Saturday, November 12, 2005

Encheiridion 41

It is a mark of the talentless that they devote much of their time to matters pertaining to the body. They exercise a great deal, they eat and drink a lot, they spend a lot of time in the bathroom, or else engaging in sex. In truth, these are things that should be done in passing, and we should turn our attention completely to the care of our souls.

Once again we are told that the pursuit of externals like health & fitness are unimportant matters, to be granted attention only grudgingly. Elsewhere Epictetus is a little more accommodating to health and fitness when he acknowledges that some special roles, such as that of the Cynic preacher, absolutely require a healthy, fit body to sell the Cynic's gospel.

But consider: isn't it a fact that health and fitness are pretty universal requirements of most of the roles we wish to undertake in our life? An unfit, unhealthy person is simply unable to take up many occupations or engage in many activities. The civic duties he can perform are limited. Even his domestic capacities are limited. And the fiction of a healthy mind in an unhealthy body is fallacy of an antiquated, scientifically untenable mind-body dualism. We know that the mind is in no way independent of the decline & diseases of the body.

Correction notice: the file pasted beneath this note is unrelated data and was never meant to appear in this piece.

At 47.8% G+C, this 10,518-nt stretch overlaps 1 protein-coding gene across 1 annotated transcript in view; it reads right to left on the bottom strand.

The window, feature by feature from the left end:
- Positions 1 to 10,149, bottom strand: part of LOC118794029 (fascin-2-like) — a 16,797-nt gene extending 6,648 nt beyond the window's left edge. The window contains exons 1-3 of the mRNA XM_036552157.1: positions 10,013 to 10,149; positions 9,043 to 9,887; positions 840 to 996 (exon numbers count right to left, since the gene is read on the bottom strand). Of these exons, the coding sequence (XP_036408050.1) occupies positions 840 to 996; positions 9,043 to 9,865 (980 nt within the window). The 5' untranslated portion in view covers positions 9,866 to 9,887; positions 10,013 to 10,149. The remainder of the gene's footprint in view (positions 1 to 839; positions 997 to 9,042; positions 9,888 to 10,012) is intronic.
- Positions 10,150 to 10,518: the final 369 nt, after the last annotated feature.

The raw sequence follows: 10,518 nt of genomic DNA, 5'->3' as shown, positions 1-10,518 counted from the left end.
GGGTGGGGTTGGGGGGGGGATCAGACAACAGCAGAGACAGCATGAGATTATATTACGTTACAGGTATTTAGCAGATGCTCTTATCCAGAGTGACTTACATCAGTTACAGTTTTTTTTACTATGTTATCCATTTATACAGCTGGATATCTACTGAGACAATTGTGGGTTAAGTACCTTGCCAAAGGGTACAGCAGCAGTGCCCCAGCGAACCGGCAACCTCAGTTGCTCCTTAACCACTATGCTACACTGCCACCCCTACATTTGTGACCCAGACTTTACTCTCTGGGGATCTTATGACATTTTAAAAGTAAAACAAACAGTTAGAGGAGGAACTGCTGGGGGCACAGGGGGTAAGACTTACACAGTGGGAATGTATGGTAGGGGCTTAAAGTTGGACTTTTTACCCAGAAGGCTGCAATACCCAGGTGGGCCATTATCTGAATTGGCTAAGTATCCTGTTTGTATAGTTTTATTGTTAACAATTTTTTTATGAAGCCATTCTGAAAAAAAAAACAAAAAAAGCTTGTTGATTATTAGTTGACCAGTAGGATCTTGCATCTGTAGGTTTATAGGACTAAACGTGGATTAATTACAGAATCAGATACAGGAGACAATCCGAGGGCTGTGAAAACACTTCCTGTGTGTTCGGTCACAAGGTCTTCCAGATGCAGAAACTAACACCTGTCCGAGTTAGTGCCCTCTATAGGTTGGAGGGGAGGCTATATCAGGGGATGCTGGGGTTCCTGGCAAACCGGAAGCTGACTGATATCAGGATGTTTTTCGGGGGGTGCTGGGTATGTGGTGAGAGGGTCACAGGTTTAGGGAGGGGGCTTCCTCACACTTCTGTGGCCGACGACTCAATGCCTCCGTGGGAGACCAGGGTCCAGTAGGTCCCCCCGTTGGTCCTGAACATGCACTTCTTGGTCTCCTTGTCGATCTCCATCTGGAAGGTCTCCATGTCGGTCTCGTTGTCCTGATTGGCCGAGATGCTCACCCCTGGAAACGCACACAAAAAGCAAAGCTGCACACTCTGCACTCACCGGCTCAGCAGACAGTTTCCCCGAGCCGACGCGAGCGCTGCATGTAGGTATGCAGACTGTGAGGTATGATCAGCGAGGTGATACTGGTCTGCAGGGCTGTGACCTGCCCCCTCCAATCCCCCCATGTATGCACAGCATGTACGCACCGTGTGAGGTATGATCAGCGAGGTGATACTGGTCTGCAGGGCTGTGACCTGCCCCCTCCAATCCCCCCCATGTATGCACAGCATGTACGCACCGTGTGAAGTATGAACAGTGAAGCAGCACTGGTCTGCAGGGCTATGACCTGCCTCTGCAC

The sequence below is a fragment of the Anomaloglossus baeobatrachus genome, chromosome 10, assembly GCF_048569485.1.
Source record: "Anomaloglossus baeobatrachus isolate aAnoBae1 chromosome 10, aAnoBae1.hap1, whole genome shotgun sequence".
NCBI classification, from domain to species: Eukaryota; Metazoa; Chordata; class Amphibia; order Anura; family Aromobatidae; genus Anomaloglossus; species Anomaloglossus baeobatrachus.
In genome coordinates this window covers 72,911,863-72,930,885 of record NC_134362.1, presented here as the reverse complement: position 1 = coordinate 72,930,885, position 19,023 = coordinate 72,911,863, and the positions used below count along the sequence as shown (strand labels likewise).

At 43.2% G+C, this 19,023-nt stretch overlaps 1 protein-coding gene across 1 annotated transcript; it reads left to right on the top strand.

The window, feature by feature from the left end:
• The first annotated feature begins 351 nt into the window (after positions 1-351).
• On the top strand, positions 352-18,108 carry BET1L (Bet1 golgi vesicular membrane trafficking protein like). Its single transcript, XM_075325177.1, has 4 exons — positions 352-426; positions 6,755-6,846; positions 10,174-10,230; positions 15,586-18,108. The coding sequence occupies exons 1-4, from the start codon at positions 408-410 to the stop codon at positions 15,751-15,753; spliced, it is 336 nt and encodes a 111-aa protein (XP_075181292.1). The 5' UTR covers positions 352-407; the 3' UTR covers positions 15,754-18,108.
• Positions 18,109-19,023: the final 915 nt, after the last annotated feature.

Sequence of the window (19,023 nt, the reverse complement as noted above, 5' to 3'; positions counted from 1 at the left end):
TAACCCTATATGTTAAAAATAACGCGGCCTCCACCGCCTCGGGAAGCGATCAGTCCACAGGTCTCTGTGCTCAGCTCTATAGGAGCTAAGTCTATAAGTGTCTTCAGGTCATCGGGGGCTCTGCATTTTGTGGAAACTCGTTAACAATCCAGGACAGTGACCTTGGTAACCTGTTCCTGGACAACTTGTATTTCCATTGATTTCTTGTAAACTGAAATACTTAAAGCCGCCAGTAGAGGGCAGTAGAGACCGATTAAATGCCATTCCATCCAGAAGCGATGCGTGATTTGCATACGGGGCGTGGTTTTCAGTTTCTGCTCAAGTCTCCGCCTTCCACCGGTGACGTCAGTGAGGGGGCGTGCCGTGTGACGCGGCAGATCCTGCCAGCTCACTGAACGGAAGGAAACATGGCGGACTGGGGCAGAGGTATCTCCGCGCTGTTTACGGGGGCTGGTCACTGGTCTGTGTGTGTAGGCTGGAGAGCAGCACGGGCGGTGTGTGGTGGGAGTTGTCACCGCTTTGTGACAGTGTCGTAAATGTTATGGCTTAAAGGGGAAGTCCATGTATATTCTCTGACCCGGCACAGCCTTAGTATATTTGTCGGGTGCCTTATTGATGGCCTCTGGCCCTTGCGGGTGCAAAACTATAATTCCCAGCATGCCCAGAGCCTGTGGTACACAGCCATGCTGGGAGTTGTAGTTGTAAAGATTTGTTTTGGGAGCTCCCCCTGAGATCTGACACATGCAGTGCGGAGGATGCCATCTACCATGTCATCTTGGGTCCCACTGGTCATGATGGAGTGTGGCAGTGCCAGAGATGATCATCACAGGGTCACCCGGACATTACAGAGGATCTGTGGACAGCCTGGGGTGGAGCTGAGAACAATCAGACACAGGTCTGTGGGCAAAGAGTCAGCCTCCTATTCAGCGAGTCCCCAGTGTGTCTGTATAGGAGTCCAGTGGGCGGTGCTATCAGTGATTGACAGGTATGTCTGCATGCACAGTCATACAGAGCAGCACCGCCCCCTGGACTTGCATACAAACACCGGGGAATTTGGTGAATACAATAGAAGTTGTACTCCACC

So it would seem that health & fitness are necessary conditions of the virtuous human life Epictetus recommends, and not incidentals or adornments. We must earnestly pursue these externals if we are to claim a life worth living and not become derelict in the duties & roles we try to undertake.

That is the argument I would return to Epictetus with a recommendation: put down the damn book on syllogisms, philosopher, and get up and go to the gym.


Blogger Henry Jones said...

>>>Once again we are told that the pursuit of externals like health & fitness are unimportant matters<<<

And once again you are setting up a straw man and applying criticisms to a position that Epictetus does not hold.

Epictetus does not say that health and fitness are 'unimportant', but that taking care of the body is something that should be 'done in passing' – not obsessively, or as something more important than anything else. Or perhaps you think it would have been acceptable for the father who fled the house when his daughter was seriously ill (Discourses 1.11) if he had been going out for his morning run, intending never to waver from his strict exercise regime.

6:43 AM  

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